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Brush your teeth to take better care of your… joints?

 •  • by Paul Ingraham

Weekly nuggets of pain science news and insight, usually 100-300 words, with the occasional longer post. The blog is the “director’s commentary” on the core content of PainScience.com: a library of major articles and books about common painful problems and popular treatments. See the blog archives or updates for the whole site.

Close-up photo of a wide open mouth.
This is the strangest risk factor for dementia and Alzheimer’s I’ve heard of: gum disease? See Kamer. I looked into this a bit, checked some other sources, and I didn’t spot any red flags. In the paper itself, this jumped out at me:

“It is well known that periodontal bacteria, particularly in the presence of oral inflammation, gain access to the systemic circulation and can impact distant sites including heart, joints, and liver.”

Excuse me… joints?! So poor dental hygiene is a possible trigger for subtle systemic inflammation, and therefore a risk factor for all kinds of problems that drive pain.

And a potentially modifiable risk factor, no less. We don’t have a lot of those.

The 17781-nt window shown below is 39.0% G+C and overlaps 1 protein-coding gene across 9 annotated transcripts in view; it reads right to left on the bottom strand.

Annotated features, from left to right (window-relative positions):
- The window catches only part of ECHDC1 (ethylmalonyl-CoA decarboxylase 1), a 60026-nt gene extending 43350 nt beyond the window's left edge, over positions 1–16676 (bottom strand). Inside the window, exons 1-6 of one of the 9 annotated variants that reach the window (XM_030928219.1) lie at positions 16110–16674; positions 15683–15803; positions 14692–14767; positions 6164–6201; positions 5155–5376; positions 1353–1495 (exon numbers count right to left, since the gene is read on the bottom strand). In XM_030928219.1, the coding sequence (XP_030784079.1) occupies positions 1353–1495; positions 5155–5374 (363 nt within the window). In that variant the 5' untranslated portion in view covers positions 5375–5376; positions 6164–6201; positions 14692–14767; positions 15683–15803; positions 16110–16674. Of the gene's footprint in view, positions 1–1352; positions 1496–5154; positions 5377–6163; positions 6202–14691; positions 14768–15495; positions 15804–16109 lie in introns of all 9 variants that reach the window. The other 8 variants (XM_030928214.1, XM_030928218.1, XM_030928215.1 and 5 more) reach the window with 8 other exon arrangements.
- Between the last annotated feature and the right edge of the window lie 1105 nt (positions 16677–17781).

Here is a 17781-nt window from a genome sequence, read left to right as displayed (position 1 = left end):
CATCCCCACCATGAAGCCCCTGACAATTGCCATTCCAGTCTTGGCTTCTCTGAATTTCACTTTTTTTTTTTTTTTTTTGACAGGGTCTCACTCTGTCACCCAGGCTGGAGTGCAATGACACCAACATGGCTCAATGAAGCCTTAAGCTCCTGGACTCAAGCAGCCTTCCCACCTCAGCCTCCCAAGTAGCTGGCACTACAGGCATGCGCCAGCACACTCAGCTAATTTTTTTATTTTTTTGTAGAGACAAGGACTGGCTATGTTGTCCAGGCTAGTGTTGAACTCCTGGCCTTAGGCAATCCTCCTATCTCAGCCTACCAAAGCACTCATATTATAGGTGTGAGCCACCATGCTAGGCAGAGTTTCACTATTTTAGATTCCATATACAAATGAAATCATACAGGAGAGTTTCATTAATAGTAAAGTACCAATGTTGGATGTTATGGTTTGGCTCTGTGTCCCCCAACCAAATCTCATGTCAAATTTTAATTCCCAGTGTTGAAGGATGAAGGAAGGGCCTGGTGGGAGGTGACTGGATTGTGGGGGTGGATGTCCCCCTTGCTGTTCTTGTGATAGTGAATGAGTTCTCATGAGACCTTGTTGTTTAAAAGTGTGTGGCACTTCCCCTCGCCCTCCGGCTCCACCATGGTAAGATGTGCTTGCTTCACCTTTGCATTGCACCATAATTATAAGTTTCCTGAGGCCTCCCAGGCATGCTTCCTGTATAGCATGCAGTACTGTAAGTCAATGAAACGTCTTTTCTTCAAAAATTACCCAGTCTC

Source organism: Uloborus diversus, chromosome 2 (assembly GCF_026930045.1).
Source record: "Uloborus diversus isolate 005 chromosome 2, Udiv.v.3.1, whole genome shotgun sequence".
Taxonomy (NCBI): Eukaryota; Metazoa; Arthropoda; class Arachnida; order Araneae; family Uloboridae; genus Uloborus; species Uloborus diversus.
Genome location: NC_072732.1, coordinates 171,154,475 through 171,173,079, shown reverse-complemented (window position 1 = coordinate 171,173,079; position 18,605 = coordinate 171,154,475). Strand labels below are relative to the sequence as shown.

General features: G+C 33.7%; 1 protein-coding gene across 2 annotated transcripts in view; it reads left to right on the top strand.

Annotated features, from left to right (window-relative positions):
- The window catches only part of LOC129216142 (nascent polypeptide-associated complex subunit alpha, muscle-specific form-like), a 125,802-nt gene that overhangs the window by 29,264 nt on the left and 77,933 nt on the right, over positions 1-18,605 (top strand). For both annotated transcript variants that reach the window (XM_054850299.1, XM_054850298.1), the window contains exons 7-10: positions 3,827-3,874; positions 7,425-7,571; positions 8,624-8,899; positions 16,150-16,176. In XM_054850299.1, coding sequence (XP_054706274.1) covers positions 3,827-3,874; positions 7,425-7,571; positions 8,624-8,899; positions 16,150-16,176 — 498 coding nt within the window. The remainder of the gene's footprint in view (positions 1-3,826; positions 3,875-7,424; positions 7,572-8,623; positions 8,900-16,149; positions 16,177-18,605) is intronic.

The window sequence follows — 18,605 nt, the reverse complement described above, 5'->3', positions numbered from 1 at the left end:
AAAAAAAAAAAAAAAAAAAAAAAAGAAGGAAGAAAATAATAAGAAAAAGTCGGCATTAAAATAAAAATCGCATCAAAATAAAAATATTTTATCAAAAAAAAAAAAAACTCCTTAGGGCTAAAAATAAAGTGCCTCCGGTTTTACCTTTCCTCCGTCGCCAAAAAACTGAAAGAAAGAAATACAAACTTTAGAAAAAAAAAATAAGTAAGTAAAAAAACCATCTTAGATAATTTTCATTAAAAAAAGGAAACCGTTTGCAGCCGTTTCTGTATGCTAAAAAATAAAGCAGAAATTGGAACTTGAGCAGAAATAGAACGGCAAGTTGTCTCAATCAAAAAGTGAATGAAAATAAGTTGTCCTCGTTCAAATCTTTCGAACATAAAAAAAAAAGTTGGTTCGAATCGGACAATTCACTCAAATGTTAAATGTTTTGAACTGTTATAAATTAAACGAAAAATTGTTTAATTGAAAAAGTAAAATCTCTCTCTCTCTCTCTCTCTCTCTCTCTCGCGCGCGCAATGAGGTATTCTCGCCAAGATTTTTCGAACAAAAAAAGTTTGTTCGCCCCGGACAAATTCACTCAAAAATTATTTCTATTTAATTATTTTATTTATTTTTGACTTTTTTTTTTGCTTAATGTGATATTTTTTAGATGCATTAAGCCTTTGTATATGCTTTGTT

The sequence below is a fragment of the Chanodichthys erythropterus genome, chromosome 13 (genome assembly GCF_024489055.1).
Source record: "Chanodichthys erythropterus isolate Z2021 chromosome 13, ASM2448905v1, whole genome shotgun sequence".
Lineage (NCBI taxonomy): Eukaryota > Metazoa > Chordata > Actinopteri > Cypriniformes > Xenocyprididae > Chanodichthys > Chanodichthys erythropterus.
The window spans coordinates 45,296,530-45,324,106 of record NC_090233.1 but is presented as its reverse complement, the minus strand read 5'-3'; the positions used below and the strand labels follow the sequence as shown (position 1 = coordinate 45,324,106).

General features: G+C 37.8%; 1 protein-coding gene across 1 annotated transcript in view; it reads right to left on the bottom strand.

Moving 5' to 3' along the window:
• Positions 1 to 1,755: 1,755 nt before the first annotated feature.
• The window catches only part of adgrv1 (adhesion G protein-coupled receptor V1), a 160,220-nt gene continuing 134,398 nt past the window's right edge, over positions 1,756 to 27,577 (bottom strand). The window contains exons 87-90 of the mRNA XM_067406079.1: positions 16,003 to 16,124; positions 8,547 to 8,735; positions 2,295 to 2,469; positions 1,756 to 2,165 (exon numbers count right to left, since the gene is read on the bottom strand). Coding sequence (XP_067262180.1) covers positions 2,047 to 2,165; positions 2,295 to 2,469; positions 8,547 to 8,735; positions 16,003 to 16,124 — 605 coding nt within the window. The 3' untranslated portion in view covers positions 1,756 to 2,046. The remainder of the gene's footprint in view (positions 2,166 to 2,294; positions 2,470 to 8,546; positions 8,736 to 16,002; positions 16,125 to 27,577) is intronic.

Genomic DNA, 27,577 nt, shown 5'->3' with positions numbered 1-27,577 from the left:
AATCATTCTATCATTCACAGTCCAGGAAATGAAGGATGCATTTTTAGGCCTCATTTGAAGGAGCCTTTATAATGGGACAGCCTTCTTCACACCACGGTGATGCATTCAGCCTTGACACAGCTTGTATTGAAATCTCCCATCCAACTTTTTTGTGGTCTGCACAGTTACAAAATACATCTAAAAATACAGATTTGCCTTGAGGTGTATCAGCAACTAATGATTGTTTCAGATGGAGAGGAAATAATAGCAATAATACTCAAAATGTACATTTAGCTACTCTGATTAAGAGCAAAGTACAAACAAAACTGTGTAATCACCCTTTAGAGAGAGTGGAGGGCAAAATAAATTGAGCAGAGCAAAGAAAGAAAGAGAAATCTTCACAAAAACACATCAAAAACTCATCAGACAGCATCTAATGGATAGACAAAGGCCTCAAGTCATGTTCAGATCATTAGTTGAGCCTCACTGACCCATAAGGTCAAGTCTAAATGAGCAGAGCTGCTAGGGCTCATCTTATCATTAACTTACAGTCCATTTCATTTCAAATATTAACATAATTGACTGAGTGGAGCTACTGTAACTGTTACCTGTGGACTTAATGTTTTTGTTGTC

To be clear, while the existence of a mouth-system link looks cromulent, the details of causality are undoubtedly murky, and even if we had the risk factor nailed down, it would still be a long science journey to confirmation that brushing your teeth actually prevents systemic disease.

But we’re talking about dental hygiene here — it’s not like you’re going to waste your time taking better care of your teeth and gums. I go through cycles of diligence and apathy about flossing and brushing, as I am sure most of us do. Preventing dental repairs should be sufficient inspiration, but isn’t always. Knowing that it could be important to my general health, on the other hand, truly does boost its priority! Not that I neglect oral health all that much to begin with, but I could definitely up my game. I think I’ll go floss right now…

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